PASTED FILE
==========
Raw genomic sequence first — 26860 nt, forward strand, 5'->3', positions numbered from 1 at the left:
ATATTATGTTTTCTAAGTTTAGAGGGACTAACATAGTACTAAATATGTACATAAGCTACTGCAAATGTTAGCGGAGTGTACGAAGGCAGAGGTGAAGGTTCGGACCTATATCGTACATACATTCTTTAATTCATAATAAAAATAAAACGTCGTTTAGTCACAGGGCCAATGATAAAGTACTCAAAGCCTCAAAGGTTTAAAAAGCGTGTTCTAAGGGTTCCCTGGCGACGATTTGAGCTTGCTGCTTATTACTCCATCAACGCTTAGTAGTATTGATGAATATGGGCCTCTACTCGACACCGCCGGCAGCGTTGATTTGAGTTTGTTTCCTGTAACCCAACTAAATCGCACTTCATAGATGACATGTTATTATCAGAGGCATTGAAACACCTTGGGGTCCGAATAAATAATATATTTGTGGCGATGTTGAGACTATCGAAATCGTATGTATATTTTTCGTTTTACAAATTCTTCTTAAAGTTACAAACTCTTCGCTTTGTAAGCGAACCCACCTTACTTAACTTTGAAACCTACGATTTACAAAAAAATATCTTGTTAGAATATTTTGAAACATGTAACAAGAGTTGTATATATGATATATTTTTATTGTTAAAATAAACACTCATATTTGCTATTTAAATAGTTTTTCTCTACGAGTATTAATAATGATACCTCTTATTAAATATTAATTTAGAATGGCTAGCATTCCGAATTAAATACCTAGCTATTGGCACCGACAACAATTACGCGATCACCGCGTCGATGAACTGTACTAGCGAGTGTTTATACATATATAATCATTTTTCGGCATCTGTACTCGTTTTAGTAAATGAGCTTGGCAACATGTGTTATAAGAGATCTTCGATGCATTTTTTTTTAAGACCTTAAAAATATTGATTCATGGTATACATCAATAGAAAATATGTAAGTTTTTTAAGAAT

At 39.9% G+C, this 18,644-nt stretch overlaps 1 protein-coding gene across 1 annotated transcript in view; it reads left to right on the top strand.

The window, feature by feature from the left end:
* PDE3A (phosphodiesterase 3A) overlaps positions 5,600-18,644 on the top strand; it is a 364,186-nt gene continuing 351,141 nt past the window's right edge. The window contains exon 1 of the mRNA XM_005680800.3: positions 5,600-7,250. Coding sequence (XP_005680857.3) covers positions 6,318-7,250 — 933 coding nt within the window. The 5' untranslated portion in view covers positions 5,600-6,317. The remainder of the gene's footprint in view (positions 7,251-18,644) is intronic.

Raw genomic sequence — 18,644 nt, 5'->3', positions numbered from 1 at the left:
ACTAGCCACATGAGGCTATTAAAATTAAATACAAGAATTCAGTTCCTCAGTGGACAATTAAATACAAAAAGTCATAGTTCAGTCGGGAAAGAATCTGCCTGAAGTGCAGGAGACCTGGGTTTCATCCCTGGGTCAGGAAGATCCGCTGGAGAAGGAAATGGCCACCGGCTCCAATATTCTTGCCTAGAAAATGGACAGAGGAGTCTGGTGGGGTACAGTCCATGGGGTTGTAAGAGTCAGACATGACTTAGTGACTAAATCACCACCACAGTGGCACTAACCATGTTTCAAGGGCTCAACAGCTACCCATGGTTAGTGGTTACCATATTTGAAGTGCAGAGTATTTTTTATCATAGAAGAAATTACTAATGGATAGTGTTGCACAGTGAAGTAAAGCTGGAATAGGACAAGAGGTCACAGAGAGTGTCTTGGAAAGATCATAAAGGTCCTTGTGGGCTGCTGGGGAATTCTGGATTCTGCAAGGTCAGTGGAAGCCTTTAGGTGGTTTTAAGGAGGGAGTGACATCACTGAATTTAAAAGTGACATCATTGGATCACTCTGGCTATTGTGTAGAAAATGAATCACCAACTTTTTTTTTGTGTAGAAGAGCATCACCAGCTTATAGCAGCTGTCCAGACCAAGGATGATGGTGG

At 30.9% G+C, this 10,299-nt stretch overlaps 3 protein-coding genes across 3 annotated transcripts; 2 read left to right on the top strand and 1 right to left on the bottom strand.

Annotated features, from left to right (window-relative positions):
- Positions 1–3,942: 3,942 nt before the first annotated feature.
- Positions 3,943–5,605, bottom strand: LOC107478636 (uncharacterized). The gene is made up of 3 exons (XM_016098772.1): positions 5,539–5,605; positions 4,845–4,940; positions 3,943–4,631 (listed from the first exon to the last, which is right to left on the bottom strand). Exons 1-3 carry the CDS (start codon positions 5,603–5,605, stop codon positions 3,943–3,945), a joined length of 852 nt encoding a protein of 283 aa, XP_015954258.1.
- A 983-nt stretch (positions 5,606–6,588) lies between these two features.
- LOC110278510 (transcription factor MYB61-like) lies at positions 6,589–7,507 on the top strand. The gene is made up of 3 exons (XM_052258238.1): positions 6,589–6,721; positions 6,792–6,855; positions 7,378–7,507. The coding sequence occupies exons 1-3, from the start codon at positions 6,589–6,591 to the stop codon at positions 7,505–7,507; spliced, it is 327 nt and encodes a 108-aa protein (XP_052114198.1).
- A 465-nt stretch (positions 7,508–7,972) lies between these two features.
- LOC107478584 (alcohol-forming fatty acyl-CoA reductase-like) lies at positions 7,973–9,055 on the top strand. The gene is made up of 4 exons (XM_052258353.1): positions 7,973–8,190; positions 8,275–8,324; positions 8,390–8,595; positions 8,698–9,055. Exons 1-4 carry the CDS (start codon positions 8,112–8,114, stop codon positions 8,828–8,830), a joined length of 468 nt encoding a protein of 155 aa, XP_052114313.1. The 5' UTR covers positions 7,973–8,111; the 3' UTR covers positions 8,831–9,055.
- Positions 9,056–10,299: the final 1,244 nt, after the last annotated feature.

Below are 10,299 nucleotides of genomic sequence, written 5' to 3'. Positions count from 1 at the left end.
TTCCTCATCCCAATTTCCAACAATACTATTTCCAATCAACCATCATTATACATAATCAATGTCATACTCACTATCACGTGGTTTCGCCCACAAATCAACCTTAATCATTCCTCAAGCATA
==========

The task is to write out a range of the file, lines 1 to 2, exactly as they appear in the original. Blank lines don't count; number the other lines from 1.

Raw genomic sequence first — 26860 nt, forward strand, 5'->3', positions numbered from 1 at the left:
ATATTATGTTTTCTAAGTTTAGAGGGACTAACATAGTACTAAATATGTACATAAGCTACTGCAAATGTTAGCGGAGTGTACGAAGGCAGAGGTGAAGGTTCGGACCTATATCGTACATACATTCTTTAATTCATAATAAAAATAAAACGTCGTTTAGTCACAGGGCCAATGATAAAGTACTCAAAGCCTCAAAGGTTTAAAAAGCGTGTTCTAAGGGTTCCCTGGCGACGATTTGAGCTTGCTGCTTATTACTCCATCAACGCTTAGTAGTATTGATGAATATGGGCCTCTACTCGACACCGCCGGCAGCGTTGATTTGAGTTTGTTTCCTGTAACCCAACTAAATCGCACTTCATAGATGACATGTTATTATCAGAGGCATTGAAACACCTTGGGGTCCGAATAAATAATATATTTGTGGCGATGTTGAGACTATCGAAATCGTATGTATATTTTTCGTTTTACAAATTCTTCTTAAAGTTACAAACTCTTCGCTTTGTAAGCGAACCCACCTTACTTAACTTTGAAACCTACGATTTACAAAAAAATATCTTGTTAGAATATTTTGAAACATGTAACAAGAGTTGTATATATGATATATTTTTATTGTTAAAATAAACACTCATATTTGCTATTTAAATAGTTTTTCTCTACGAGTATTAATAATGATACCTCTTATTAAATATTAATTTAGAATGGCTAGCATTCCGAATTAAATACCTAGCTATTGGCACCGACAACAATTACGCGATCACCGCGTCGATGAACTGTACTAGCGAGTGTTTATACATATATAATCATTTTTCGGCATCTGTACTCGTTTTAGTAAATGAGCTTGGCAACATGTGTTATAAGAGATCTTCGATGCATTTTTTTTTAAGACCTTAAAAATATTGATTCATGGTATACATCAATAGAAAATATGTAAGTTTTTTAAGAAT